And in addition (even more so than the US) these headlines are often at a huge disconnect with reality. The market (here) “wants” to believe something and so acts and flies in the face of reality (however it’s a psychological reality of its own). In China, you have the further distortion of the government working much harder and being more effective at putting its own spin on things. Not that Washington doesn’t try but I would claim that we still have a higher level of rule-of-law – and yes even transparency – than in China.

  12. harold hecuba says:

    CHina has massive overcapacity already. gov loans are probably going to buy stocks

  13. JohnnyVee says:

    Is GS paying the money it received from gov’t through AIG? Also, if GS thumbs its nose at the gov’r and pays back the TARP money, will GS be treated differently by gov’t. Meaning, will GS start to be the focus of gov’t probes and/or public scorn, etc.? I am not sure there is a good play for GS during these time. Just bad plays and very bad plays.

  14. sinomania says:

    Anyone who discounts the China growth story is a fool.
    Anyone who comments on China but has never been there is an even bigger fool.

    Say all you want about China being driven by exports only (not true), containing an “11th Century population” (true but existing side-by-side with a 21st Century population – China is always a town vs. country dynamic). What is happening in China is very real and very significant. It defies definition or explanation, let alone direct comparisons to our past and ways of doing things.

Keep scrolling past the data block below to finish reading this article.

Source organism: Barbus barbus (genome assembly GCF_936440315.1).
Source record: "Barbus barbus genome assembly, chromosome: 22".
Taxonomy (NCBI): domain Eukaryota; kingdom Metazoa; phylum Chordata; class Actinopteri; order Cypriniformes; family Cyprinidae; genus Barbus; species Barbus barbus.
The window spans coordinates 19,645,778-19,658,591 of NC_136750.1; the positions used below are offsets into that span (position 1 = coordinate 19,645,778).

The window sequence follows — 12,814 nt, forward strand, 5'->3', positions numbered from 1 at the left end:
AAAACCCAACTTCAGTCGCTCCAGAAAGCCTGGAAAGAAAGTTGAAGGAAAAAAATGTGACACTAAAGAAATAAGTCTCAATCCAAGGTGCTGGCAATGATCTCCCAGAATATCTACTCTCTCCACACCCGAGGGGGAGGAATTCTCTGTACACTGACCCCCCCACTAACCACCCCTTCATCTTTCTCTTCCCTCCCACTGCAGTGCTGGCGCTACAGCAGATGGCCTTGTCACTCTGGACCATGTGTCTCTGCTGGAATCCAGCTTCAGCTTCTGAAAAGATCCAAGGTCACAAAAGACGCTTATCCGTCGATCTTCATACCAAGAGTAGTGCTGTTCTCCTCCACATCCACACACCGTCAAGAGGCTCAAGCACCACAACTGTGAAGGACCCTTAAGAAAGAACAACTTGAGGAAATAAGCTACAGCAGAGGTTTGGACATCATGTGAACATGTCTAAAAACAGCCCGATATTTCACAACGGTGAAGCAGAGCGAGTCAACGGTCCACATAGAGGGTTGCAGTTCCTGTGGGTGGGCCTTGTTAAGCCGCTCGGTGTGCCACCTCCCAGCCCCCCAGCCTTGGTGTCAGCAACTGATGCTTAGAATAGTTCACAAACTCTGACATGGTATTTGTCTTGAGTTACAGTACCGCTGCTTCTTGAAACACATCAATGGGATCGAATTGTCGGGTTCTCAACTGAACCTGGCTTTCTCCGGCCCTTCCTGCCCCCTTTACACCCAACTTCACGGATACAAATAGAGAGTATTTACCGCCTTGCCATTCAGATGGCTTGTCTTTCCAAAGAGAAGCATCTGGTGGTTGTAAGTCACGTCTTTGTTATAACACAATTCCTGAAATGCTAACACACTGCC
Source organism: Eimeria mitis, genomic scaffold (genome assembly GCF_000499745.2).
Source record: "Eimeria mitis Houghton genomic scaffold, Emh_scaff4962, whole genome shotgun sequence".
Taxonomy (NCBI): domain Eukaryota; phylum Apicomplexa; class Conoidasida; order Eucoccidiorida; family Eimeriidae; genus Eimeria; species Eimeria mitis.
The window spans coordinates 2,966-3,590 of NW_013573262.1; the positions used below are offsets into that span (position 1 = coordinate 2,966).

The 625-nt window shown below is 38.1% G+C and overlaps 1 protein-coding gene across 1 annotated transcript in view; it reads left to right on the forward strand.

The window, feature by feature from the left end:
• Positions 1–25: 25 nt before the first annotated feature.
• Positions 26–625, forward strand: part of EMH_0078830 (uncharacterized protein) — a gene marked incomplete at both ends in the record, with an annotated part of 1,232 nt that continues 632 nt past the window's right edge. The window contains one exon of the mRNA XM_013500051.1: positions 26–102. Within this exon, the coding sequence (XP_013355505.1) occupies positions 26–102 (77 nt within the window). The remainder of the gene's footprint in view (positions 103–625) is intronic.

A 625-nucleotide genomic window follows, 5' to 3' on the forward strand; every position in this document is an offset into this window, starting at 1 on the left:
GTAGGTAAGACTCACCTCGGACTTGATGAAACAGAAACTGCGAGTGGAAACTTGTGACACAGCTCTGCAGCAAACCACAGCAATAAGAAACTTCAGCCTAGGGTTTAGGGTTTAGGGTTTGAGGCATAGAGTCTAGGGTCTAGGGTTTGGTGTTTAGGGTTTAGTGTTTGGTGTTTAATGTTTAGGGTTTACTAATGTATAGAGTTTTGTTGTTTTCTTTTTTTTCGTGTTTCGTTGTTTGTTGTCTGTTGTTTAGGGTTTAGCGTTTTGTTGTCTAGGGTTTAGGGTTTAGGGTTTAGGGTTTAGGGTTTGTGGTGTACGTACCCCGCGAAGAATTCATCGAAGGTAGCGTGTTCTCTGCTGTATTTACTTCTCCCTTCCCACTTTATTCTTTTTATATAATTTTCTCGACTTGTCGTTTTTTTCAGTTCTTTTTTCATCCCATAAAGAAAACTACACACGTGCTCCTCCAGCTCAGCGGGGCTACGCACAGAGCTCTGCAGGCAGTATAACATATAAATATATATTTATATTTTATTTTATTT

15. orfeu says:

    There are many scary comments on this site. This one “Their argument was that private enterprise is the only force that can ever induce growth. China is showing us the fallacy of that argument.” is really idiotic.

    The other thing that scared me was the article about how great Bernake is. The comments were truly frightful.

    China will be starving in about an year or two, but go there and invest.

    I’m reading Barry’s articles since 2005, but I petty the man that invests in anything based on what is written on this site.

  16. patfla says:

    sinomania: 深怀疑,深智慧;小疑问,小智慧。

  17. patfla says:

    > Is GS paying the money it received from gov’t through AIG?

    No, it’s paying back its original TARP money. And thereby snipping the strings that came attached.

  18. Chuck Ponzi says:


    Very true. I have been there, but I am deeply suspicious. Deeply.

    It would seem to me that I have heard at least 100 comparisons to today’s China. While many have some truth (at least in one aspect), they leave more questions than answers.

    China truly cannot continue at present course and speed.

  19. usphoenix says:

    China has been a force for centuries. Contrary to Conventional American history. Lloyd’s of London. Where exactly did Chang get all that gold when he ran off to Taiwan?

    Excuse me, but the real new China story is not about China. It’s about American companies invading,exploiting, manipulating, capitalizing. Corporate America is behind it. Motorola led the pack. Perfect. Cheap labor. Cheap production costs. Emerging country capable of a major boost in consumption.

    But it is also an incredibly fractured country. Wealth concentrated in urban hot spots. Rurals struggling to get a share of the wealth. Huge potential for major disruptions.